Johns Hopkins Medicine. Researchers spent 12 years following adults with anywhere from minor to severe hearing loss and found it had a considerable effect on brain health. For example:
- The risk of dementia is doubled in individuals with only minor hearing loss
- Somebody with moderate hearing loss triples their chance of getting dementia
- Dementia is five times more likely in somebody who has severe hearing loss
The study shows that the brain atrophies at a quicker pace when a person has hearing loss. The brain is put under stress that can lead to injury because it has to work harder to do things such as maintaining balance.
Poor hearing has an impact on quality of life, also. A person who can’t hear well is more likely to have anxiety and stress. They are also prone to have depression. All these things add up to higher medical costs.
The Newest Study
The newest research published November in the Journal of the American Medical Association (JAMA) shows that it becomes a budget buster if you decide not to address your loss of hearing. The University of California San Fransisco, Johns Hopkins with AARP, and Optum Labs also ran this study.
They looked at data from 77,000 to 150,000 people over the age of 50 who had untreated hearing loss. Only two years after the diagnosis of hearing loss, patients generated almost 26 percent more health care costs than individuals with normal hearing.
That amount continues to increase over time. After a ten year period, healthcare expenses increase by 46 percent. Those numbers, when broken down, average $22,434 per person.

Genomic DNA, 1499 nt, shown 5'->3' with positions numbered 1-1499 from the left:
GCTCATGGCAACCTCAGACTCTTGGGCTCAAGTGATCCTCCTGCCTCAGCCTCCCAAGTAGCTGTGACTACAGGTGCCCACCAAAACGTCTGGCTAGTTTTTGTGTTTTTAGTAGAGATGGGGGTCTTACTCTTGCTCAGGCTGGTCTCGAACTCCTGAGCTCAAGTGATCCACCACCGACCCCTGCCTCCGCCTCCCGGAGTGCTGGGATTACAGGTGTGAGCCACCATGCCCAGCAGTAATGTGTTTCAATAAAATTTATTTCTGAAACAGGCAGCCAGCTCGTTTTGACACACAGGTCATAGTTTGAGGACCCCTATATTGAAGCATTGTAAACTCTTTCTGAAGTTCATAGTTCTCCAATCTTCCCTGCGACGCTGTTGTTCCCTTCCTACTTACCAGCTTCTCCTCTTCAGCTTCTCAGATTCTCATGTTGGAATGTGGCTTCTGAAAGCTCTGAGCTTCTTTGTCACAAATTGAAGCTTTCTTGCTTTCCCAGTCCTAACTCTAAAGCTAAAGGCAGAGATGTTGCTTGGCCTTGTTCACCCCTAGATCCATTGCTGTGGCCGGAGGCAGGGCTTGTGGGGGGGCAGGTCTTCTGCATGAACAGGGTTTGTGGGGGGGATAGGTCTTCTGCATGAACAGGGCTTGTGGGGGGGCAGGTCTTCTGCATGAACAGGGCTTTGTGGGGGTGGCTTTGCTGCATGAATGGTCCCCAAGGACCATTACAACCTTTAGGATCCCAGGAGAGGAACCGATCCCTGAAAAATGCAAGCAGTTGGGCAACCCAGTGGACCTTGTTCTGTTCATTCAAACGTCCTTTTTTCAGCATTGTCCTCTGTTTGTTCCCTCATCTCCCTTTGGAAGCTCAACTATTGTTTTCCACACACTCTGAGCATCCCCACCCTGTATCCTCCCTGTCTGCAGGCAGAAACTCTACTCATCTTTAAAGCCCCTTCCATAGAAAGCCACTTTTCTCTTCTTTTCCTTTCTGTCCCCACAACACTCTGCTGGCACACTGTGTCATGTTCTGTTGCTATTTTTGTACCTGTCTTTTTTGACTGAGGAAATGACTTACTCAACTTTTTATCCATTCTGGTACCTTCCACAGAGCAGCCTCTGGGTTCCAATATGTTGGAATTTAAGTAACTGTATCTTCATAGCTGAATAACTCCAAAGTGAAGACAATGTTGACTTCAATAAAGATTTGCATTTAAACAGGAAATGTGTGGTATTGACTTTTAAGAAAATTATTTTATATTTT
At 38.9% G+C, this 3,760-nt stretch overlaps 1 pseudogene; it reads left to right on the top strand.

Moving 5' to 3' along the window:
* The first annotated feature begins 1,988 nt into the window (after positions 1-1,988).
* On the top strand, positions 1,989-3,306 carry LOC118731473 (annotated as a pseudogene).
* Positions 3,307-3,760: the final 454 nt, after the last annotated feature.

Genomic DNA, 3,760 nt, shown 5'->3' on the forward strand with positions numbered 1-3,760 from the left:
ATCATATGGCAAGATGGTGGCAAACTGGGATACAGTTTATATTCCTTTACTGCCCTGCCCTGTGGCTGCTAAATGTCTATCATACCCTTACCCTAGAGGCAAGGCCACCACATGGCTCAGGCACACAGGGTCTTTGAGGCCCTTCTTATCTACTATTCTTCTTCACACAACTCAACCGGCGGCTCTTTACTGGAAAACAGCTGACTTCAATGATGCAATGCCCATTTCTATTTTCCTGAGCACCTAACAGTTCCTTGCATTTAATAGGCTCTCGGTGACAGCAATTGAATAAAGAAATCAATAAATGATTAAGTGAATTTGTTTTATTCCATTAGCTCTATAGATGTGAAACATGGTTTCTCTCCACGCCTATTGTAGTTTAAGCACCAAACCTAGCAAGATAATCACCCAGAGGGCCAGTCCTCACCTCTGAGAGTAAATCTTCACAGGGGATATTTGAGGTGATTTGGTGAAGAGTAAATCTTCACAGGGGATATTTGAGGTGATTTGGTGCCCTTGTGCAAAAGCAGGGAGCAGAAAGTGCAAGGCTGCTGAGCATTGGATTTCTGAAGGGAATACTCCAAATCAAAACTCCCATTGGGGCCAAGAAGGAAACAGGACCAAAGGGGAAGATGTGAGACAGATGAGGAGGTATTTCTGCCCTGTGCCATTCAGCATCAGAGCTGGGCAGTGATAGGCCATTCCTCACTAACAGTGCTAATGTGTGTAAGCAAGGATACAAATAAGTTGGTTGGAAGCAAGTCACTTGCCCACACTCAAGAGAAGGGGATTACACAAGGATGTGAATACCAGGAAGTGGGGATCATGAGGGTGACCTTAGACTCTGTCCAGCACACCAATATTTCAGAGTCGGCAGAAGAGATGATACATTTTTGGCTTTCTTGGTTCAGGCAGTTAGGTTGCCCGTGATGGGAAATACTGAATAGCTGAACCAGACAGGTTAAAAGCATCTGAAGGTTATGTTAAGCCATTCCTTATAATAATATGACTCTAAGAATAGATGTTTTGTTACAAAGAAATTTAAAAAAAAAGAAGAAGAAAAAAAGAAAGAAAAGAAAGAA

Some factors that are associated with the increase are:
- Cognitive decline
- Lower quality of life
A connection between untreated hearing loss and a higher rate of mortality is indicated by a second study done by the Bloomberg School. They also found that people with untreated hearing loss had:
- In the course of ten years, 3.2 more cases of dementia
- 3.6 more falls
- 6.9 more diagnoses of depression
The study by Johns Hopkins correlates with this one.
Hearing Loss is Increasing
According to the National Institute of Deafness and Other Communication Disorders:
- The basic act of hearing is hard for around 15 percent of young people around the age of 18
- Hearing loss currently impacts 2 to 3 out of every 1,0000 children
- There’s considerable deafness in individuals aged 45 to 54
- Up to 8.5 percent of 55-to-64-year-olds have loss of hearing
For those aged 64 to 74 the number goes up to 25 percent and for someone over 74 it goes up to 50 percent. Those numbers are anticipated to rise over time. As many as 38 million people in this country might have hearing loss by 2060.
Wearing hearing aids can alter these numbers, though, which the study doesn’t show. What is known is that some health problems associated with hearing loss can be reduced by wearing hearing aids. Further studies are needed to determine if wearing hearing aids lowers the cost of healthcare. It’s safe to say there are more reasons to use them than not. Schedule an appointment with a hearing care professional to see if hearing aids are right for you.